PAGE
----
Richard Condon | Critical Review by Lorrie K. Inagaki

This literature criticism consists of approximately 2 pages of analysis & critique of Richard Condon.
This section contains 341 words
(approx. 2 pages at 300 words per page)
Buy the Critical Review by Lorrie K. Inagaki

Critical Review by Lorrie K. Inagaki

SOURCE: A review of Prizzi's Money, in The Armchair Detective, Vol. 27, No. 3, Summer, 1994, pp. 361-62.

In the review below, Inagaki claims that Prizzi's Money is "enjoyable reading."

George Asbury, a billionaire businessman who has served as "advisor to presidents", is kidnapped while accompanied by two men on a boat in the open sea. Amazingly enough, neither of the two men on board remember anything about Mr. Asbury's disappearance. One moment they were all on board and the next, Mr. Asbury was gone. Julia, his young wife, appears grief-stricken in public but privately knows that she and her husband had planned the kidnapping in order to escape with the ransom money and the $1.4 billion illegally siphoned from his failing companies. What she doesn't know is that her husband had secretly made a deal with the Prizzi crime family. When Julia discovers that the Prizzi family is after her for the money, she devises a bold and elaborate scheme to pull the wool over their eyes and escape with a new identity. This takes a bit of doing, however, especially when hit man extraordinaire Charley Partanna is ordered to do away with her. Julia also doesn't expect to fall in love with Charley.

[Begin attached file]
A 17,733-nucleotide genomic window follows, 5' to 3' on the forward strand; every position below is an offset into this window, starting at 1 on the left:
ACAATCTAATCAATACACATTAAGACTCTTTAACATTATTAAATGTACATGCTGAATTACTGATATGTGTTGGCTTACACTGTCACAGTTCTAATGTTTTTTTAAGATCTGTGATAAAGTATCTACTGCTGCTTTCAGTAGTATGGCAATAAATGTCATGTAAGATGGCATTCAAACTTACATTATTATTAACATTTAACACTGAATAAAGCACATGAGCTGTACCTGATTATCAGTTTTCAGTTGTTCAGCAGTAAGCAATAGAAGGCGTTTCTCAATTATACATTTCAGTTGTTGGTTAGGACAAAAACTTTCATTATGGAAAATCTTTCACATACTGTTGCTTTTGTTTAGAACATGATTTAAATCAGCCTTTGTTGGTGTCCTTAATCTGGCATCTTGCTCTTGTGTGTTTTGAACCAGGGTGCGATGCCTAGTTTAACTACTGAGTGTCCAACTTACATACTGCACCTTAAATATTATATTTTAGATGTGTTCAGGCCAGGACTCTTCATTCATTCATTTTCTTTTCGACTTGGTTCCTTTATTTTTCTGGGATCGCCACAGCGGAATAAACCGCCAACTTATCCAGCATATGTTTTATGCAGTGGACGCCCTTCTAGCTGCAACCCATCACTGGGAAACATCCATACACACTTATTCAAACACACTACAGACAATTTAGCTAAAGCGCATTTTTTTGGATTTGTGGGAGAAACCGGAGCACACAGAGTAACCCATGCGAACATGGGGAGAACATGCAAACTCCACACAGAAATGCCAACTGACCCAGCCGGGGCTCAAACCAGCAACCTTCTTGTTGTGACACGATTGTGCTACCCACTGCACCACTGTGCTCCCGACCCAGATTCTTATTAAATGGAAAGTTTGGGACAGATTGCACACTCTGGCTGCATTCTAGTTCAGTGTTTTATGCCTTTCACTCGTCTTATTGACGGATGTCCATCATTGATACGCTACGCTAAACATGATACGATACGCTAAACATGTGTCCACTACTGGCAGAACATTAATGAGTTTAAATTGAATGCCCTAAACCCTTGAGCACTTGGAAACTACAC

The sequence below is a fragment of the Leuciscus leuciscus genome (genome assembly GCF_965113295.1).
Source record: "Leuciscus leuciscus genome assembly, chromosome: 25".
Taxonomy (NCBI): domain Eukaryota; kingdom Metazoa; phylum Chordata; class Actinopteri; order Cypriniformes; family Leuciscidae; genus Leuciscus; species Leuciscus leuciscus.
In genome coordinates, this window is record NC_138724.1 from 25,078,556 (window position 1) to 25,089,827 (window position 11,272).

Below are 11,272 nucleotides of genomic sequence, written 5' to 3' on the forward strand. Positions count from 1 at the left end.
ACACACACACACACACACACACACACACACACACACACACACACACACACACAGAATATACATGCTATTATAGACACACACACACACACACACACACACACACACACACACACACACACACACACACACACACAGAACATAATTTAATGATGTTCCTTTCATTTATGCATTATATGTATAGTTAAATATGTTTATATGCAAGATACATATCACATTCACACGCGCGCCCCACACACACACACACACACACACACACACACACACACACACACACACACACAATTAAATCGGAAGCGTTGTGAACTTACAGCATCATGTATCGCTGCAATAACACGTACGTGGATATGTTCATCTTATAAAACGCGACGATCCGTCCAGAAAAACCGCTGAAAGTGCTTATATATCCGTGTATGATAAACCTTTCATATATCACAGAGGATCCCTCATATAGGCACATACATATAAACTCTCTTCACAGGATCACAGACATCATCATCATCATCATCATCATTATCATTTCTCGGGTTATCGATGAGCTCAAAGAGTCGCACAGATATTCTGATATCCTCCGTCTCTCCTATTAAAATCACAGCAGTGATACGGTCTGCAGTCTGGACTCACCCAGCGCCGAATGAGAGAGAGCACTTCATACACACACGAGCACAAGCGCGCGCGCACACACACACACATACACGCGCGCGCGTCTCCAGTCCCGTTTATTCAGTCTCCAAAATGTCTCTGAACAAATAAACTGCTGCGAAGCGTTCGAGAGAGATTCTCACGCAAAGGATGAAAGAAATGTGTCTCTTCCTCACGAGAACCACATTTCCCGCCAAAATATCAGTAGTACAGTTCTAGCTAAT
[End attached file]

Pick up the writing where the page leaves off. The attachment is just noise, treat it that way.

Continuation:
Fourth in the continuing saga of the Prizzi crime family (following Prizzi's Glory, Prizzi's Family and Prizzi's Honor), Prizzi's Money brings back the now familiar members of the family including Charley Partanna, Don Corrado Prizzi, Maerose Prizzi and Edward Price. The main character, however, in this one is Julia Asbury, nee Julia Melvini, the daughter of another Prizzi hit man. Julia is brainy and brash, and clearly more than a match for anyone in the Prizzi family. Supporting characters include Julia's twin brother, a tenacious newspaper reporter, and Julia's father. Every character is entertaining, although none of them could be considered admirable. The plot is outrageous and moves at breakneck pace. The writing is witty, smooth and replete with offbeat and black humor. All these elements work together to make this book enjoyable reading.

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This section contains 341 words
(approx. 2 pages at 300 words per page)
Buy the Critical Review by Lorrie K. Inagaki
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